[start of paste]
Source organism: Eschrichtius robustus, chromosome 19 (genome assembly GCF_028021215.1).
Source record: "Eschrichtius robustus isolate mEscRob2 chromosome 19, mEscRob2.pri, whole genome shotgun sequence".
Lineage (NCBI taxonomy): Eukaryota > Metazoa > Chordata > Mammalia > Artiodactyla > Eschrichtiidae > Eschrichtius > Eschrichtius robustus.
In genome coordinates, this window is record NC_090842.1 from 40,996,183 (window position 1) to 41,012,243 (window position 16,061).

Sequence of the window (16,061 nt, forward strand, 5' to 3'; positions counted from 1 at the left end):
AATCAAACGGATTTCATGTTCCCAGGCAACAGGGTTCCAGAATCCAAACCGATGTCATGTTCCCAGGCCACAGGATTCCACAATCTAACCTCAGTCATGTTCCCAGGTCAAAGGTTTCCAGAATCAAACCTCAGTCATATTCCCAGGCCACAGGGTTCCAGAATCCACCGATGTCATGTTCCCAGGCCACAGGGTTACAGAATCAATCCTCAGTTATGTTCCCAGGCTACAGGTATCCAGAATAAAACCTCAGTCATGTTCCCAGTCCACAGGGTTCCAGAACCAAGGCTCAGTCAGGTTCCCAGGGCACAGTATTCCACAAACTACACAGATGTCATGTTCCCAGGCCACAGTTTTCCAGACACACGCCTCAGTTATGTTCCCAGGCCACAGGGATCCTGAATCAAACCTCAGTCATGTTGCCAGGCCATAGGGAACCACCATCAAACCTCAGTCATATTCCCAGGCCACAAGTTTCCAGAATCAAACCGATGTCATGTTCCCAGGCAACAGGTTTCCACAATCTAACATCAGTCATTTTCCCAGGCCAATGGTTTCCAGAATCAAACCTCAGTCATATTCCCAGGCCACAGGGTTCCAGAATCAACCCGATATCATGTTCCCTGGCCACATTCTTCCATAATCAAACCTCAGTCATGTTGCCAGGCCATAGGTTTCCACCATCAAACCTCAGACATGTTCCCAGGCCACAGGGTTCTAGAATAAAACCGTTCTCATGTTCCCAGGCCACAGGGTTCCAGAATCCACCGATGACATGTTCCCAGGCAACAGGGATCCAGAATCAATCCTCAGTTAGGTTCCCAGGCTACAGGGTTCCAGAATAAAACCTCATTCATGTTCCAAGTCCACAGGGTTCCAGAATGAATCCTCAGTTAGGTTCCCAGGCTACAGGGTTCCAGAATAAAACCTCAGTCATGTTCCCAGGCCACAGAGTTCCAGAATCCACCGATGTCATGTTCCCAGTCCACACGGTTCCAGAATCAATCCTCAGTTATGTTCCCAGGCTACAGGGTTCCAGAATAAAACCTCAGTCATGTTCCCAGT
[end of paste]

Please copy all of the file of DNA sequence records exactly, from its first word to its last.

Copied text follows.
Source organism: Eschrichtius robustus, chromosome 19 (genome assembly GCF_028021215.1).
Source record: "Eschrichtius robustus isolate mEscRob2 chromosome 19, mEscRob2.pri, whole genome shotgun sequence".
Lineage (NCBI taxonomy): Eukaryota > Metazoa > Chordata > Mammalia > Artiodactyla > Eschrichtiidae > Eschrichtius > Eschrichtius robustus.
In genome coordinates, this window is record NC_090842.1 from 40,996,183 (window position 1) to 41,012,243 (window position 16,061).

Sequence of the window (16,061 nt, forward strand, 5' to 3'; positions counted from 1 at the left end):
AATCAAACGGATTTCATGTTCCCAGGCAACAGGGTTCCAGAATCCAAACCGATGTCATGTTCCCAGGCCACAGGATTCCACAATCTAACCTCAGTCATGTTCCCAGGTCAAAGGTTTCCAGAATCAAACCTCAGTCATATTCCCAGGCCACAGGGTTCCAGAATCCACCGATGTCATGTTCCCAGGCCACAGGGTTACAGAATCAATCCTCAGTTATGTTCCCAGGCTACAGGTATCCAGAATAAAACCTCAGTCATGTTCCCAGTCCACAGGGTTCCAGAACCAAGGCTCAGTCAGGTTCCCAGGGCACAGTATTCCACAAACTACACAGATGTCATGTTCCCAGGCCACAGTTTTCCAGACACACGCCTCAGTTATGTTCCCAGGCCACAGGGATCCTGAATCAAACCTCAGTCATGTTGCCAGGCCATAGGGAACCACCATCAAACCTCAGTCATATTCCCAGGCCACAAGTTTCCAGAATCAAACCGATGTCATGTTCCCAGGCAACAGGTTTCCACAATCTAACATCAGTCATTTTCCCAGGCCAATGGTTTCCAGAATCAAACCTCAGTCATATTCCCAGGCCACAGGGTTCCAGAATCAACCCGATATCATGTTCCCTGGCCACATTCTTCCATAATCAAACCTCAGTCATGTTGCCAGGCCATAGGTTTCCACCATCAAACCTCAGACATGTTCCCAGGCCACAGGGTTCTAGAATAAAACCGTTCTCATGTTCCCAGGCCACAGGGTTCCAGAATCCACCGATGACATGTTCCCAGGCAACAGGGATCCAGAATCAATCCTCAGTTAGGTTCCCAGGCTACAGGGTTCCAGAATAAAACCTCATTCATGTTCCAAGTCCACAGGGTTCCAGAATGAATCCTCAGTTAGGTTCCCAGGCTACAGGGTTCCAGAATAAAACCTCAGTCATGTTCCCAGGCCACAGAGTTCCAGAATCCACCGATGTCATGTTCCCAGTCCACACGGTTCCAGAATCAATCCTCAGTTATGTTCCCAGGCTACAGGGTTCCAGAATAAAACCTCAGTCATGTTCCCAGT